Ninety thousand Missouri children and 80,000 in Kansas are at risk of losing their health insurance if Congress does not act before the end of September to fund the Children’s Health Insurance Program, or CHIP.
CHIP was created by Congress in 1997 specifically for uninsured children in moderate- to low-income working families who are not eligible for Medicaid. CHIP builds on the Medicaid program with some key differences. Unlike Medicaid, CHIP is a block grant with each state receiving an allocation of funds that is capped. In addition, the federal government matches state funding for CHIP at a higher rate than Medicaid. And while the health benefits in Medicaid and CHIP are essentially identical and provide children with all medically necessary screenings and treatment, one key difference between traditional Medicaid and CHIP is that families with children in the CHIP program are required to pay premiums to access services.
CHIP is Medicaid’s small but mighty partner. Since it was enacted, the rate of uninsured children has been cut by more than half — just under 6 percent in Missouri and Kansas. When Congress passed the Affordable Care Act in 2010, they extended CHIP through 2019. Funding for the program, however, ends in less than a month on Sept. 30 with the consequence that, unless Congress acts, both Missouri and Kansas will run out of funding for this highly successful children’s health insurance program in just a few months.
Medicaid and CHIP are key sources of coverage for children in the region, covering nearly one in four of them overall. Children with special health care needs are covered at an even higher rate of about 44 percent. The loss of CHIP funding would result in fewer of the region’s children accessing needed care, including preventive services such as well child visits and immunizations. There are also long-term negative consequences that research suggests include lower educational attainment and financial well-being for children that do not have access to necessary health care services.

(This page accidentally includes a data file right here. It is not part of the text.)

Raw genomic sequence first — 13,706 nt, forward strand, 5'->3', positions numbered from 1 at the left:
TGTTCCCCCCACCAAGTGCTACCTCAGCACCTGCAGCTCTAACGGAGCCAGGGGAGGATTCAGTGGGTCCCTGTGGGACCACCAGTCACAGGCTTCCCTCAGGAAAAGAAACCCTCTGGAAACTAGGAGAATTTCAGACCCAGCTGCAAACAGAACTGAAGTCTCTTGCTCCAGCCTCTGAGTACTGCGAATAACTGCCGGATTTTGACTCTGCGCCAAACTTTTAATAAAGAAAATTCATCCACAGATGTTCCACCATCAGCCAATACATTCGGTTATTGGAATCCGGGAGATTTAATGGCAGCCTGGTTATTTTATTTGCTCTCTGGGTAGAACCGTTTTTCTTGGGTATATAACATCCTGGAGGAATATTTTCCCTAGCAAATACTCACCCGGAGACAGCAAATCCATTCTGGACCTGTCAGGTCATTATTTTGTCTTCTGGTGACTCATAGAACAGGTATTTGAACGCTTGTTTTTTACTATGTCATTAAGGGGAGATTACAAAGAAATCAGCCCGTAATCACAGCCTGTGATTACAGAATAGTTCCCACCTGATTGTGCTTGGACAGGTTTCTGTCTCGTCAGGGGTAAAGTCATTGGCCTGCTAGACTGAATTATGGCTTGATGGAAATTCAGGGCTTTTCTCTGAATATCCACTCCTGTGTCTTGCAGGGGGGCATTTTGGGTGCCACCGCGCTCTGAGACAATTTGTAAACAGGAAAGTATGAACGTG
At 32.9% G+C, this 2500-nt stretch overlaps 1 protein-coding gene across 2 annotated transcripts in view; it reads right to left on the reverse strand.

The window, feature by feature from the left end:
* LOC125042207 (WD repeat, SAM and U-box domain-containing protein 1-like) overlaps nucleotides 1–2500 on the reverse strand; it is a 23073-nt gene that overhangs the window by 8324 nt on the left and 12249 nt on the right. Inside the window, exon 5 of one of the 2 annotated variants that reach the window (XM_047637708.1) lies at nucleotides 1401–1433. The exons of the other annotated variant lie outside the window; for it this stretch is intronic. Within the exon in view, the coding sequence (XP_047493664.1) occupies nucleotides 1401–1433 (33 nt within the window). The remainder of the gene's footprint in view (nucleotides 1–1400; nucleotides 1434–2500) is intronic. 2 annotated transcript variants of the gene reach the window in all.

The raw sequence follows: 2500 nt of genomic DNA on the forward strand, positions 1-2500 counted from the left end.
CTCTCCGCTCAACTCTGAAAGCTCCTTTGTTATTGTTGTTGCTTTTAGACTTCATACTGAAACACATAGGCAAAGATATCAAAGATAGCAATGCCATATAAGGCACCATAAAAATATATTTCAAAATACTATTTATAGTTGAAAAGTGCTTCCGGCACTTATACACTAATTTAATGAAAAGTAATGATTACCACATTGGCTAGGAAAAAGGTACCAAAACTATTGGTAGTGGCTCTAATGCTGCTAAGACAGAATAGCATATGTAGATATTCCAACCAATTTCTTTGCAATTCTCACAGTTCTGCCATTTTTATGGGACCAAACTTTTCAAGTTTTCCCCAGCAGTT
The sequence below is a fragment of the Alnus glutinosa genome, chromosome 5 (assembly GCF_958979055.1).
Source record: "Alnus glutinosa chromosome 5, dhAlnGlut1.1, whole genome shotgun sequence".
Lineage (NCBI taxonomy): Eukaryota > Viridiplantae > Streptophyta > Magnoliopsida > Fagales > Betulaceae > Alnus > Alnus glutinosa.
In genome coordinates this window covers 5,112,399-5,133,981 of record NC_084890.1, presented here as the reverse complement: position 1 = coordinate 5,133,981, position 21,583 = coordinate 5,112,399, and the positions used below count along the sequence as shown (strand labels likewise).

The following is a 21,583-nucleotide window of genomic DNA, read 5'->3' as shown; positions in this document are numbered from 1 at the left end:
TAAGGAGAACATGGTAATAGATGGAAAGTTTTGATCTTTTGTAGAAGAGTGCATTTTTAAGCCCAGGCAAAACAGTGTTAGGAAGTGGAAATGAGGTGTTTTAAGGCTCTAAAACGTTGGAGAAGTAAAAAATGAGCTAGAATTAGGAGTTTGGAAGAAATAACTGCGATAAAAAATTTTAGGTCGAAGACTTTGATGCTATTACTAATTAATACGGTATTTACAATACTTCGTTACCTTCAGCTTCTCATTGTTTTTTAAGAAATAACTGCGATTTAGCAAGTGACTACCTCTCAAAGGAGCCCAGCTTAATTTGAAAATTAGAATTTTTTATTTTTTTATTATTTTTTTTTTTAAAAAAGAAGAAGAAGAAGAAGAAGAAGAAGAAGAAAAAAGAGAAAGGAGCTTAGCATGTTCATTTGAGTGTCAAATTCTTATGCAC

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With instability in the ACA marketplaces, renewal of CHIP funding is more important than ever, especially for children with acute or medically complex conditions like asthma or diabetes, those with developmental delays or those who need habilitative services.
You could fill Kauffman Stadium more than four times with the number of children in Kansas and Missouri who will lose access to vital health care services if Congress does not act.
Fortunately, programs that benefit children are supported by members of both parties. Extending CHIP funding is a win for both Republicans and Democrats, but most importantly, it is a win for children and families in Kansas City.
Judy Dungan is director of policy and advocacy for the Missouri Children’s Leadership Council.